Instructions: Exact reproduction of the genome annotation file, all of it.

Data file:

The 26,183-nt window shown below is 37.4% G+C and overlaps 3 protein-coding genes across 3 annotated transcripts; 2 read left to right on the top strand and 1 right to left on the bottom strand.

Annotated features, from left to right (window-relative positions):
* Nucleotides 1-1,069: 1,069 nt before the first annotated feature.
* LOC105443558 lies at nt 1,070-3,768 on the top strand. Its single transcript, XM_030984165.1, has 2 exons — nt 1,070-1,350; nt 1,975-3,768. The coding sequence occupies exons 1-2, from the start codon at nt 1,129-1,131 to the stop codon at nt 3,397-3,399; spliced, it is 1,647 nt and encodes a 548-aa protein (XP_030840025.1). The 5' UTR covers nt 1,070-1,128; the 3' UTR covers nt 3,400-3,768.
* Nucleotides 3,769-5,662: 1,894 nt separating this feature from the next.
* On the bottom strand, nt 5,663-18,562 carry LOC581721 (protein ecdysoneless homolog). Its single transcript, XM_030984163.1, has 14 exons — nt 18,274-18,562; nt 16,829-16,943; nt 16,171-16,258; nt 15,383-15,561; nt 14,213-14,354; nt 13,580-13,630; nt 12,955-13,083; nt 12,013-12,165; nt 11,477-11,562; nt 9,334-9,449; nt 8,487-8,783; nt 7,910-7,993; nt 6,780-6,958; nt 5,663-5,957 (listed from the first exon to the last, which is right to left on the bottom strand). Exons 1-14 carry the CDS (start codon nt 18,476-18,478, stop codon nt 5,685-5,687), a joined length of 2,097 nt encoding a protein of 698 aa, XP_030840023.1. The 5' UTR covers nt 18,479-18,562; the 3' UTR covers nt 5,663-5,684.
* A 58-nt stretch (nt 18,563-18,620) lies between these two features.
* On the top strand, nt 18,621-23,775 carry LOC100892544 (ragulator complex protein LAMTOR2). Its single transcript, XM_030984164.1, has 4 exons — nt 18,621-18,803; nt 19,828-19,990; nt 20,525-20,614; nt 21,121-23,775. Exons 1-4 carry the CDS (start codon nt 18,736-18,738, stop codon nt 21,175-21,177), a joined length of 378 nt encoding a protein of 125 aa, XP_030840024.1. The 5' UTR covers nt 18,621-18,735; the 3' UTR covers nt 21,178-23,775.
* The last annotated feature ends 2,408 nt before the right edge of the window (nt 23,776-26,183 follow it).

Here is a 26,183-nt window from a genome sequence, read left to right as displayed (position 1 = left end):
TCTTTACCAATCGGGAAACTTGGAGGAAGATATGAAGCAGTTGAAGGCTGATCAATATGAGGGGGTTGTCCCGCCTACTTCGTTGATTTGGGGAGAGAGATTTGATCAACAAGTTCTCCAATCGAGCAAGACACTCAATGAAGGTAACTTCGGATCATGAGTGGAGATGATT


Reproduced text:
The 26,183-nt window shown below is 37.4% G+C and overlaps 3 protein-coding genes across 3 annotated transcripts; 2 read left to right on the top strand and 1 right to left on the bottom strand.

Annotated features, from left to right (window-relative positions):
* Nucleotides 1-1,069: 1,069 nt before the first annotated feature.
* LOC105443558 lies at nt 1,070-3,768 on the top strand. Its single transcript, XM_030984165.1, has 2 exons — nt 1,070-1,350; nt 1,975-3,768. The coding sequence occupies exons 1-2, from the start codon at nt 1,129-1,131 to the stop codon at nt 3,397-3,399; spliced, it is 1,647 nt and encodes a 548-aa protein (XP_030840025.1). The 5' UTR covers nt 1,070-1,128; the 3' UTR covers nt 3,400-3,768.
* Nucleotides 3,769-5,662: 1,894 nt separating this feature from the next.
* On the bottom strand, nt 5,663-18,562 carry LOC581721 (protein ecdysoneless homolog). Its single transcript, XM_030984163.1, has 14 exons — nt 18,274-18,562; nt 16,829-16,943; nt 16,171-16,258; nt 15,383-15,561; nt 14,213-14,354; nt 13,580-13,630; nt 12,955-13,083; nt 12,013-12,165; nt 11,477-11,562; nt 9,334-9,449; nt 8,487-8,783; nt 7,910-7,993; nt 6,780-6,958; nt 5,663-5,957 (listed from the first exon to the last, which is right to left on the bottom strand). Exons 1-14 carry the CDS (start codon nt 18,476-18,478, stop codon nt 5,685-5,687), a joined length of 2,097 nt encoding a protein of 698 aa, XP_030840023.1. The 5' UTR covers nt 18,479-18,562; the 3' UTR covers nt 5,663-5,684.
* A 58-nt stretch (nt 18,563-18,620) lies between these two features.
* On the top strand, nt 18,621-23,775 carry LOC100892544 (ragulator complex protein LAMTOR2). Its single transcript, XM_030984164.1, has 4 exons — nt 18,621-18,803; nt 19,828-19,990; nt 20,525-20,614; nt 21,121-23,775. Exons 1-4 carry the CDS (start codon nt 18,736-18,738, stop codon nt 21,175-21,177), a joined length of 378 nt encoding a protein of 125 aa, XP_030840024.1. The 5' UTR covers nt 18,621-18,735; the 3' UTR covers nt 21,178-23,775.
* The last annotated feature ends 2,408 nt before the right edge of the window (nt 23,776-26,183 follow it).

Here is a 26,183-nt window from a genome sequence, read left to right as displayed (position 1 = left end):
TCTTTACCAATCGGGAAACTTGGAGGAAGATATGAAGCAGTTGAAGGCTGATCAATATGAGGGGGTTGTCCCGCCTACTTCGTTGATTTGGGGAGAGAGATTTGATCAACAAGTTCTCCAATCGAGCAAGACACTCAATGAAGGTAACTTCGGATCATGAGTGGAGATGATT